Flexible time-slots help you win the Last-Mile delivery race.

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Milkman is the only Home Delivery Platform to offer flexible time-slots: data say it is the best strategic solution.

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In last-mile delivery time slots are a strategic asset: companies dealing with attended deliveries are extremely aware of this. But time-slots are not all the same. At the basic level, they are a negotiated contract between the delivery company and the customer. This negotiation takes into account convenience and willingness to pay on one side; operational process and cost on the other.

The majority of delivery providers use fixed time-slots, obliging consumers to select a suggested specific time. These slots can be extremely tight as one hour or as wide as four hours, but they always start and end at the same times of the day.

Example of Fixed Time-Slots

When implementing a fixed-time slots approach, companies can either assume how many orders can be delivered in any given time-slot or instead, try to optimize this projection further to build routing schedules based upon the known orders geography. In any case, by forcing the consumers to choose bounded time-slots, unnecessary logistics constraints will be consequently generated without taking in consideration that some customers will probably prefer (especially if paying less) a wider time-window.

Flexible time-slots are those where the customer can actually select the window size. They can be as granular as the retailer can provide, like: from 4.15pm to 5pm, from 11am to 12.30pm and so on. For them to express their full potential as logistical and customer-happiness boosters they have to be algorithmically linked to requirements like Residual Capacity, Historical Density and pricing. Flexible slots should in fact be dynamically adaptable for the incentivisation or de-incentivisation of certain day-hours, thus optimizing fleet saturation and driving customer behaviour.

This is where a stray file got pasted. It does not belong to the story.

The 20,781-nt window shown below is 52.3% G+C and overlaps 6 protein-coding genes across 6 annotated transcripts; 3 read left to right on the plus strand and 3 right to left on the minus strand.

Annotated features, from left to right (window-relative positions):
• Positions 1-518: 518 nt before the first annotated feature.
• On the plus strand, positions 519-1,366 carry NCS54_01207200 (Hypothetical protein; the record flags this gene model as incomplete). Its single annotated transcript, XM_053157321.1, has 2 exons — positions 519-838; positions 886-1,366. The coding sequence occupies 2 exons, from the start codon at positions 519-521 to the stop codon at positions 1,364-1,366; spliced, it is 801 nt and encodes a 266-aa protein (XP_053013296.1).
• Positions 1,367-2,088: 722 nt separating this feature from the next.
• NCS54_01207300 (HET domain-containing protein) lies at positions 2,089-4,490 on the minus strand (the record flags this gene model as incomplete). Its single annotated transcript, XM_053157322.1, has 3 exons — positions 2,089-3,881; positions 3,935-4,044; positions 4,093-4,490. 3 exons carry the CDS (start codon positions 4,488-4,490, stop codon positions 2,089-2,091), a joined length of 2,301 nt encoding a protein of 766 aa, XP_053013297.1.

This concept is called Revenue Management and it was born in the airline industry to manage demand. As mentioned in the report: Revenue management in last-mile delivery: state-of-the-art and future research directions (2019), by the Massachusetts Institute of Technology:

Companies can influence customer behaviour by choosing the lead-times or time-slots that are offered (capacity controls) and as well as their associated fees (pricing controls). These decisions ultimately seek to balance the capacity utilization and increase the profitability of the delivery operation. Not surprisingly, revenue management (RM) for Last-Mile Delivery receives increasing attention in both literature and industry.”

Milkman Home-Delivery Platform lets retailers, carriers and service providers apply revenue management to the last-mile delivery. Analysing the data we collected during the Christmas period 2020, with an ongoing Covid-19 lockdown, it’s possible to see that orders served through Milkman Platform in the grocery sector were 60% of “anytime”, meaning all day long. During the same week in 2019 anytime deliveries were chosen only by 31% of the customers.

The data speaks for itself: flexible time-slots have always been our go-to solution. Why should we advise people to choose, say: a two-hour option? Even in a non-emergency state, the data reveal that one out of three customers will be home anyway and might love to benefit from a discounted option.

The result is that the Carrier will have overall lesser constraints, lower cost to serve and a lower shipping fee that will bring higher sales to the Retailer. The Retailer will also meet the expectations of more people, by enlarging its reach and distinguishing itself from the competition. This, of course, works both ways: there will be customers who want to pay more to have a very narrow time-slot, so they will be happy too.

Recently Amazon Fresh has started offering flex-slots to its U.S. Prime customers. They are not yet common and it’s very difficult to know when they will pop up in your Cart, but when they do they are cheaper than the usual 2-hour predetermined slots. And when push comes to shove: if Amazon does it, why shouldn’t you?


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